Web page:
By Lawrence Hurley
WASHINGTON (Reuters) - The Trump administration on Tuesday asked the U.S. Supreme Court for more time to file papers responding to an appeals court ruling that upheld a block on a proposed travel ban on people entering the United States from six Muslim-majority countries.
The high court is weighing the administration's two emergency applications asking for the ban issued on March 6 to immediately go into effect. The March ban was Trump's second effort to impose travel restrictions through an executive order.
In a letter, Acting Solicitor General Jeff Wall said a ruling on Monday by the 9th U.S. Circuit Court of Appeals in San Francisco means the government needs to file a new brief, which he proposed doing by June 15.
Wall said the 9th Circuit ruling in favor of the state of Hawaii is "the first addressing the executive order at issue to rest relief on statutory rather than constitutional grounds."
Wall noted that the lawyer for Hawaii objected to the proposal outlined in the letter.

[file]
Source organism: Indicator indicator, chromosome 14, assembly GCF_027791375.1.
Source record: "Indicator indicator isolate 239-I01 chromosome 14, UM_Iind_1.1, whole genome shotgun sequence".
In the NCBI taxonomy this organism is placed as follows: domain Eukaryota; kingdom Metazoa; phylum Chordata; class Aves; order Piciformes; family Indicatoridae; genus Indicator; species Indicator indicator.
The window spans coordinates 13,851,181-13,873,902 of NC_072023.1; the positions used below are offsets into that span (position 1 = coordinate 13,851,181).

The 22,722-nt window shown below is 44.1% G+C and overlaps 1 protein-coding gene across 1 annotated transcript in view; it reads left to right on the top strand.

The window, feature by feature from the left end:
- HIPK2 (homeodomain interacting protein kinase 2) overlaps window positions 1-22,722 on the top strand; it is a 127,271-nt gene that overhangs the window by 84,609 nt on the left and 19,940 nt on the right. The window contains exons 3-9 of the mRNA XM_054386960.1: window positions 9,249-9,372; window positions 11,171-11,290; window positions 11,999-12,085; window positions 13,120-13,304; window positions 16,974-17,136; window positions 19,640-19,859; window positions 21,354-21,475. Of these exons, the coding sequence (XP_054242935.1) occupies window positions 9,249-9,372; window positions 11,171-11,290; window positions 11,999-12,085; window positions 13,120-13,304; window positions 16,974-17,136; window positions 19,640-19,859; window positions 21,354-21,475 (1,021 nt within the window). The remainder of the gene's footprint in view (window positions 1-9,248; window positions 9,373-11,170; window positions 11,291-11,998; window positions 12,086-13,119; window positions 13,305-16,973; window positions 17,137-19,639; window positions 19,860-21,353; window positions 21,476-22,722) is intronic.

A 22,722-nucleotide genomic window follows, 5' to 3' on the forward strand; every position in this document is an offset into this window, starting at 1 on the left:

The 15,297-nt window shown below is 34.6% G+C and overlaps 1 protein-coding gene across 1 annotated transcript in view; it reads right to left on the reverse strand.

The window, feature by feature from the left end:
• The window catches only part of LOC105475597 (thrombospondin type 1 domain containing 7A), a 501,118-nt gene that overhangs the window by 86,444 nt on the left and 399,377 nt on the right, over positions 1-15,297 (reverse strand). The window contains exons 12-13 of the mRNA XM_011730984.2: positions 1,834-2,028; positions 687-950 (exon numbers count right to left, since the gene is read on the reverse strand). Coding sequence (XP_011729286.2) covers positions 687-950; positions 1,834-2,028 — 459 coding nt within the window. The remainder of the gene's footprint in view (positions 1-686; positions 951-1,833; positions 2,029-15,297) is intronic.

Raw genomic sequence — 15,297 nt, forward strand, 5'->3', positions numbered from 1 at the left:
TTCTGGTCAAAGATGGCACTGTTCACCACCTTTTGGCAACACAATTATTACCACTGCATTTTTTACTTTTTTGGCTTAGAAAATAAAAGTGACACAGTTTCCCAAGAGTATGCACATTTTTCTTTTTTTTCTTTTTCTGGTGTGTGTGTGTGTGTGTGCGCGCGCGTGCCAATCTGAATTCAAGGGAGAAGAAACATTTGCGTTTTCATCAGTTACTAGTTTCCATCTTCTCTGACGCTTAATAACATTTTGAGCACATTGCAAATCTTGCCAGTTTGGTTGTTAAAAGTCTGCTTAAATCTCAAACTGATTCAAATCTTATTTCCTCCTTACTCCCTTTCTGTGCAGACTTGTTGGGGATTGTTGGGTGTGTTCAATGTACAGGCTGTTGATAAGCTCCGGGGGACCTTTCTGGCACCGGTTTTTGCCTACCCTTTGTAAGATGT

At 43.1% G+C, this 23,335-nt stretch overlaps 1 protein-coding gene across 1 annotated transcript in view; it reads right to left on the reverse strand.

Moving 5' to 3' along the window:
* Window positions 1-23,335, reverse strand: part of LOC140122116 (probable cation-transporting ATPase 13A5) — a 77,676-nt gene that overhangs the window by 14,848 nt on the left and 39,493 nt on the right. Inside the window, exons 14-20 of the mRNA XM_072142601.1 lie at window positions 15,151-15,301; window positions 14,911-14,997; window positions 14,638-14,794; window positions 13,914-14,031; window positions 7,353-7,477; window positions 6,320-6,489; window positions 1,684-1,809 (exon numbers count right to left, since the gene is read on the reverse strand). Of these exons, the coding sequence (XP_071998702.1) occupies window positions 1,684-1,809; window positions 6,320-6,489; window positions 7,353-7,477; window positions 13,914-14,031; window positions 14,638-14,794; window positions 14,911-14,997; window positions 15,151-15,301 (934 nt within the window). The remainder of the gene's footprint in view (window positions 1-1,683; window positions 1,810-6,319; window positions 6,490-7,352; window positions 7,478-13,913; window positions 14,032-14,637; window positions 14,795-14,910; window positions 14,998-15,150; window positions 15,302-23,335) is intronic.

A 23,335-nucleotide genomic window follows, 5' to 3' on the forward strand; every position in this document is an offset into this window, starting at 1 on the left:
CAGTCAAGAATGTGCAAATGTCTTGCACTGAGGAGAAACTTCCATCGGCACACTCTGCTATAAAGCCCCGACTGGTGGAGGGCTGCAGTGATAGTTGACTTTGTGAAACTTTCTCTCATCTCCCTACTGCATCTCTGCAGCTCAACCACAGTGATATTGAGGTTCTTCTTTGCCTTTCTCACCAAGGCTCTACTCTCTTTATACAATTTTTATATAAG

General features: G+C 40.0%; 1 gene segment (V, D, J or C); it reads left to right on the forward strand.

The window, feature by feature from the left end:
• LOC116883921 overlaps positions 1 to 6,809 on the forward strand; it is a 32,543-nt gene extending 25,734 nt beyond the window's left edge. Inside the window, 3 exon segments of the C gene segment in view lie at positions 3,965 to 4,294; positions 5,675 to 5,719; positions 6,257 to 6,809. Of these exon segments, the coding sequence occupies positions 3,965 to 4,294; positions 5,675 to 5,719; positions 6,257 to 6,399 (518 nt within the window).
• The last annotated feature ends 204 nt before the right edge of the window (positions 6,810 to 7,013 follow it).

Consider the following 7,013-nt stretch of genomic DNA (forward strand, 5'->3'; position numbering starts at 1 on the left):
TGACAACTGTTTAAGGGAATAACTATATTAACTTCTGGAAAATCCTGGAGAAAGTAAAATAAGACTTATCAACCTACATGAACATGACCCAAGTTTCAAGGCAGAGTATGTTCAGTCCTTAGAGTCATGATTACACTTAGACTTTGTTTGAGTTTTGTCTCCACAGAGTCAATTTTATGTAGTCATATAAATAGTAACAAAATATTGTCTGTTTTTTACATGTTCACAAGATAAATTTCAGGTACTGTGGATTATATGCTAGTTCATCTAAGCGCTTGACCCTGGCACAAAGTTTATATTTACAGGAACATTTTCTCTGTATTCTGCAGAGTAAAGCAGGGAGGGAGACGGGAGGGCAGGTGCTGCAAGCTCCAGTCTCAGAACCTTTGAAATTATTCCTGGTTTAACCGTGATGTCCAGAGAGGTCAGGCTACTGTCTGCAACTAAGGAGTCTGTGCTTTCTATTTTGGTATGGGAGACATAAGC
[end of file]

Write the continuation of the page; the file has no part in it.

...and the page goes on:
Under the government's scenario, the Supreme Court would be able to discuss how to act on the emergency application at its private conference on June 22, Wall said.
The high court could still act before then on the separate emergency request in a similar case from Maryland.
Federal judges in Maryland and Hawaii blocked Trump's 90-day ban on travelers from Libya, Iran, Somalia, Sudan, Syria and Yemen. The Hawaii judge also blocked a 120-day ban on refugees entering the United States.
The 9th Circuit largely upheld the Hawaii injunction on Monday.
In the second case, the Richmond, Virginia-based 4th U.S. Circuit Court of Appeals, on May 25 upheld the Maryland judge's ruling.
The lawsuits by Hawaii and the Maryland challengers argued that the executive order violated federal immigration law and a section of the Constitution's First Amendment, which prohibits the government from favoring or disfavoring any particular religion.
Trump's first order on Jan. 27 led to chaos and protests at airports and in various cities before being blocked by the courts. The second order was intended to overcome the legal issues posed by the original ban, but was blocked by judges before it could go into effect on March 16.
(Reporting by Lawrence Hurley; editing by Grant McCool)